On Monday, the Fifth Circuit issued its opinion in Brown v. Continental Airlines, Inc., 2011 WL 2780505 (5th Cir.), a rather unusual case addressing what a plan administrator’s obligations are with respect to a Qualified Domestic Relations Order (QDRO) when the plan administrator thinks the underlying divorce that produced the order was a sham.
Plan administrators should take note:
“When it Comes to QDROs, Don’t Out-Think Yourself, Even if You Believe The Employee Faked a Divorce”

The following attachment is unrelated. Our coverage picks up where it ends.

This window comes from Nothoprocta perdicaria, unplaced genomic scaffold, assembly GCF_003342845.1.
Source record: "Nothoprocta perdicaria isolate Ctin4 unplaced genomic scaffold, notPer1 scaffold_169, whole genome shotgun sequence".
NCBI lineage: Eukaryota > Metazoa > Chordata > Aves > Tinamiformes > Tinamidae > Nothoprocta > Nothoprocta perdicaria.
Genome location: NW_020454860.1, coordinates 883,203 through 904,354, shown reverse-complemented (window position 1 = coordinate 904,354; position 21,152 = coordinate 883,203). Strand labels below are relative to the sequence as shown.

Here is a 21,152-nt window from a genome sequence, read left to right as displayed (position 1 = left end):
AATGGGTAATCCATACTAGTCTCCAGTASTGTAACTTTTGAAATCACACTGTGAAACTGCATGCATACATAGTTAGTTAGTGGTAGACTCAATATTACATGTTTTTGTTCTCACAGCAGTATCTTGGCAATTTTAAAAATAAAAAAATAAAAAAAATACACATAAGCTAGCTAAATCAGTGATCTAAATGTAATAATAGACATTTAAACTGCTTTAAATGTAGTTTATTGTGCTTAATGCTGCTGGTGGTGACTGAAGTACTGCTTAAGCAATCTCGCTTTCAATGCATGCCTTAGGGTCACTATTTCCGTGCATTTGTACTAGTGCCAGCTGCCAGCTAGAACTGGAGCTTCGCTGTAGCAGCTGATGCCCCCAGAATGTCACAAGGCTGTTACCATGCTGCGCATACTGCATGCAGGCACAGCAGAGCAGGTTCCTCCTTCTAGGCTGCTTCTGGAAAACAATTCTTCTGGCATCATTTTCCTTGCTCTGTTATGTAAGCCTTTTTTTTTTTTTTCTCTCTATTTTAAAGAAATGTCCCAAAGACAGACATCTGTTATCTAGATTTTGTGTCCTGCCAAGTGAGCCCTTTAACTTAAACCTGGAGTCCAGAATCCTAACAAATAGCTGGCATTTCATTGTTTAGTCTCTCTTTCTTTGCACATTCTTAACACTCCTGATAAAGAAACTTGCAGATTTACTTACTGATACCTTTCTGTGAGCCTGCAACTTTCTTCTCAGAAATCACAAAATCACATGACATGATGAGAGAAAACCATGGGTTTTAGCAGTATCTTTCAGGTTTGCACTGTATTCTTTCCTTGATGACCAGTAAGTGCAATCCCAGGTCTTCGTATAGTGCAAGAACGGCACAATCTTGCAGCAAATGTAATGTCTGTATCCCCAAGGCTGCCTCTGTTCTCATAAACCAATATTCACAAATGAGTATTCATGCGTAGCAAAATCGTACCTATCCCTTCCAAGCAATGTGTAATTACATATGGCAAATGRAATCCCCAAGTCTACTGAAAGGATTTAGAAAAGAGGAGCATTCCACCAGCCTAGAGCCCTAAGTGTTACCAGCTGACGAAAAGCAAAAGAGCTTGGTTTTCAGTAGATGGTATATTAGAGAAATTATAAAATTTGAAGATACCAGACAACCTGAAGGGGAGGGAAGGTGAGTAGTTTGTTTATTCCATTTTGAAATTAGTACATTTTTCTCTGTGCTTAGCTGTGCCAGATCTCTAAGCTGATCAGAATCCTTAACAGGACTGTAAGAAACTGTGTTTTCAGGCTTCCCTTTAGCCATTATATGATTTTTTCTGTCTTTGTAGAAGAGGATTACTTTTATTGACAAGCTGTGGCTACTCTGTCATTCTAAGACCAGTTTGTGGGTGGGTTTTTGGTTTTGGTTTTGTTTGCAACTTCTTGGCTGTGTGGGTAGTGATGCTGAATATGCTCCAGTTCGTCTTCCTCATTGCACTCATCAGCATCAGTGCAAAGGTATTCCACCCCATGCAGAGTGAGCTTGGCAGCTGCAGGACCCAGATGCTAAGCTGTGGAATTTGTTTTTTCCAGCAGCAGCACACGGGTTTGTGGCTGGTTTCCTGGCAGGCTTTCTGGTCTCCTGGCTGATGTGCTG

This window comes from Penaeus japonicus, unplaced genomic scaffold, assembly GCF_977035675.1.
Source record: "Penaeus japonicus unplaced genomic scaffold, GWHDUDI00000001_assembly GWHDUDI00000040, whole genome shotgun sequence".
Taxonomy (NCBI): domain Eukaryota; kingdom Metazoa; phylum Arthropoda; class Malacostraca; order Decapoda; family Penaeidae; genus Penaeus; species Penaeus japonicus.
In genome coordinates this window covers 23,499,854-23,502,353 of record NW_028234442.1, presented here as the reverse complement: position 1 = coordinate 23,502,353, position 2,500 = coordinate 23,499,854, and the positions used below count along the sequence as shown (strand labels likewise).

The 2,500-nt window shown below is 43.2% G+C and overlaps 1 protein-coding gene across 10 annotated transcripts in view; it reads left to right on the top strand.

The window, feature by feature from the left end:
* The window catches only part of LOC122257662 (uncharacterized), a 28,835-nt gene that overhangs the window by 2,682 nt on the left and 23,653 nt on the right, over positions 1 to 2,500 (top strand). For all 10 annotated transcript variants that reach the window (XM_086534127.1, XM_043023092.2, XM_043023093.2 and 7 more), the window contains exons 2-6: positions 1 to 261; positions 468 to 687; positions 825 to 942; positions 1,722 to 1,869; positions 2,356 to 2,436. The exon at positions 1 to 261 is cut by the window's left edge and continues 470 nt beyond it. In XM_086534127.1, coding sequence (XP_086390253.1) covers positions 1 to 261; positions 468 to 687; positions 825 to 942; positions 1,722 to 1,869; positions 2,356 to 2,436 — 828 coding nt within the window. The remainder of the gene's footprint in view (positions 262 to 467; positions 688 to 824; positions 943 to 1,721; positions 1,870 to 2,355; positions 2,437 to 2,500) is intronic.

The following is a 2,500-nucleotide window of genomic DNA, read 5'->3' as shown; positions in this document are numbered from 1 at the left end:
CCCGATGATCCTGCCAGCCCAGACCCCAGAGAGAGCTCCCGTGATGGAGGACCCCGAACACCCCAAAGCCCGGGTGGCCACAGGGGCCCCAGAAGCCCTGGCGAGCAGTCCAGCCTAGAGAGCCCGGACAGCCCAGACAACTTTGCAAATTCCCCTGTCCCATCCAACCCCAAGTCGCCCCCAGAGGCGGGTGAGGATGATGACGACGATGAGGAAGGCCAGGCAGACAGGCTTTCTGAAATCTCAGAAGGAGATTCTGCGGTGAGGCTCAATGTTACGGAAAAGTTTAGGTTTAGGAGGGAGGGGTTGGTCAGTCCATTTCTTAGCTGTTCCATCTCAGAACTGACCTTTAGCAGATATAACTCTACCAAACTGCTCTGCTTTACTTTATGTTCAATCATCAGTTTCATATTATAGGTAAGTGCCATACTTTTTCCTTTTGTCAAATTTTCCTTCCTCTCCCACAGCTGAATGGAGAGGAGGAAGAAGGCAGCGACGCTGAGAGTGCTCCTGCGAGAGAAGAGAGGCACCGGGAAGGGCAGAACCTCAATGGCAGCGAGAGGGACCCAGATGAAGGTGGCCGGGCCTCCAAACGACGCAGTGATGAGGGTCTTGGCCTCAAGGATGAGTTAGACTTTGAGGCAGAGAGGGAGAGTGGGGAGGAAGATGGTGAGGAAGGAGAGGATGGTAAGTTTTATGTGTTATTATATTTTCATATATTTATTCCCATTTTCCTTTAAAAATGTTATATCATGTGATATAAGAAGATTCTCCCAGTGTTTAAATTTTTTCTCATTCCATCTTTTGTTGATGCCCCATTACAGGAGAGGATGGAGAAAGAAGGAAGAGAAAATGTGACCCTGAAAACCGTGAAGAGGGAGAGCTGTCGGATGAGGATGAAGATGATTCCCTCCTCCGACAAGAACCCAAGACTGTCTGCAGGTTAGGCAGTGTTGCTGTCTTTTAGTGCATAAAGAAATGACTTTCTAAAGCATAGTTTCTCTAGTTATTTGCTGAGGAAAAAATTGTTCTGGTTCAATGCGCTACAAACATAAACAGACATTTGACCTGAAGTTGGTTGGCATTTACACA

In Brown, Continental alleged that the wives of nine pilots received lump sum distributions of the pilots’ retirement benefits from Continental's defined benefit plan by entering into fraudulent divorces where the couples continued to live together and then remarried once the plan paid out benefits. The wives were able to obtain these lump sum distributions because the plan provided that an ex-spouse to whom benefits are assigned can elect to receive the same in lump sum form, provided that the participant was at least 50 years old (even if the participant was still working, which was the case for all of the pilots at issue).
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